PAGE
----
Make Mission and Vision a Part of Your Business

March 11, 2007

“Where do you want to be in five years?”

You likely heard this question long before launching your quest to be a small business owner. And though it may sound like a cliché, it’s one you should try to answer. After all, business success is all about making progress towards a goal. But first, you must know where you’re going and, perhaps more importantly, why.

Every entrepreneur should include mission and vision as part of their planning process. They help jump-start your thinking and provide guidance in making critical decisions, and supply motivation to plow through the details and minutiae that accompany every new enterprise.

Note that mission and vision are not merely things you codify into statements and post on the wall. They are, in fact, processes that help you make an objective assessment of proverbial “big picture” of your business and the environment in which it exists. With that understanding, you are better able to make decisions, shape policies, and implement other practices that will help you capitalize on opportunity and cope with challenge.

Find your Focus Building mission and vision into your business planning is not always easy. Brian Ward, C.H.R.P., a principal with Affinity Consulting and a specialist in the development of quality management systems, notes that, “achieving a balance between ‘dreaming’ about a desired future state and living in the current state is difficult . . . There is a constant tug-of-war going on between dealing with ‘current reality’ and developing a lofty vision of who we want to be, what we want to do and what we want to have.”

Here are some tips for stretching your vision to include the day-to-day and the big picture . . . plus everything in between:

Give Your Business a Periodic Check-up
Take time out from the daily routine and force yourself to examine more long-term metrics, such as what’s happened in your business over the past couple of years. A SWOT analysis (Strengths, Weaknesses, Opportunities, Threats) will provide a clearer picture of what brought you to this point, and how conditions might evolve in the future.

Look Beyond the Boundaries of Your Business
Competitors and other forces beyond your control will influence much of what you decide and accomplish. As you examine the trends that influence all aspects of your business, learn how they came about and why.

Don’t Fear the Downside
Even the most optimistic vision faces challenges, risks, and even threats. These are issues that should be acknowledged and understood, not ignored. Author, columnist, and motivational speaker Jim Stovall notes that, “we should never fear the facts. We should, instead, fear being ignorant or uninformed. If you know where you are, who you are dealing with, and fully understand all the terms and conditions, coming up with a mutually-satisfactory outcome in either your personal or professional life is usually fairly simple.”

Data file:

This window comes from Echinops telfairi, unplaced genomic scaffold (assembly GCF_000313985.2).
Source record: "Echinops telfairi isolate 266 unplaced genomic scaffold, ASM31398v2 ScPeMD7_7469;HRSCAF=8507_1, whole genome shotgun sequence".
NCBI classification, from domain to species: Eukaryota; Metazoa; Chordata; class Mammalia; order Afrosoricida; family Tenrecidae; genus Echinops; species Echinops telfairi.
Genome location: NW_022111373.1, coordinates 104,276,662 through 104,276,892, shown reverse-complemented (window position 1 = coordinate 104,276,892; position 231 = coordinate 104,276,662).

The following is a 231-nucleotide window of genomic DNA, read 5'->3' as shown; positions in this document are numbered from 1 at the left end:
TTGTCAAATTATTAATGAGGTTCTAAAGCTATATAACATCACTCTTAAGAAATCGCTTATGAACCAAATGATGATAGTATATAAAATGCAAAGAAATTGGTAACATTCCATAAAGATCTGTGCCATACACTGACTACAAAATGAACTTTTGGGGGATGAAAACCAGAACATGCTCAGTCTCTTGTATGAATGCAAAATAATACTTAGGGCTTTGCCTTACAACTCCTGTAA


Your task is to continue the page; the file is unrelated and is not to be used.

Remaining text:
Consult Advisors
Few resources are more valuable than an informed, objective perspective capable of identifying trends in your business sector, new developments, and who’s succeeding and why. The best advisors are those who will tell you what you need to hear, and help you make decisions for taking appropriate action.

Don’t “Set and Forget It”
Change is inevitable, so your mission and vision should be equally as flexible to reflect current realities, and keep you looking forward.

Give It All You Got
Just as achieving small business success requires a total commitment on your part, so too should be process of developing your mission and vision. Author and enterprise leadership consultant Jamie Walters sums it up this way:

“While there may be many reasons that something isn’t happening the way we’d hope or envisioned it, one common cause is that we really haven’t envisioned it at all—we’ve simply thought about it in an abstract or intellectual way . . . A half-hearted, partial-focus effort yields a like-quality result.

In contrast, if we want to bring something about—an organizational vision, attracting a certain quality of client or project, a writing or art project, a collaborative effort, or any number of other endeavors or outcomes—we might remember that a whole-hearted effort will bring about a fuller, richer, truer result.”

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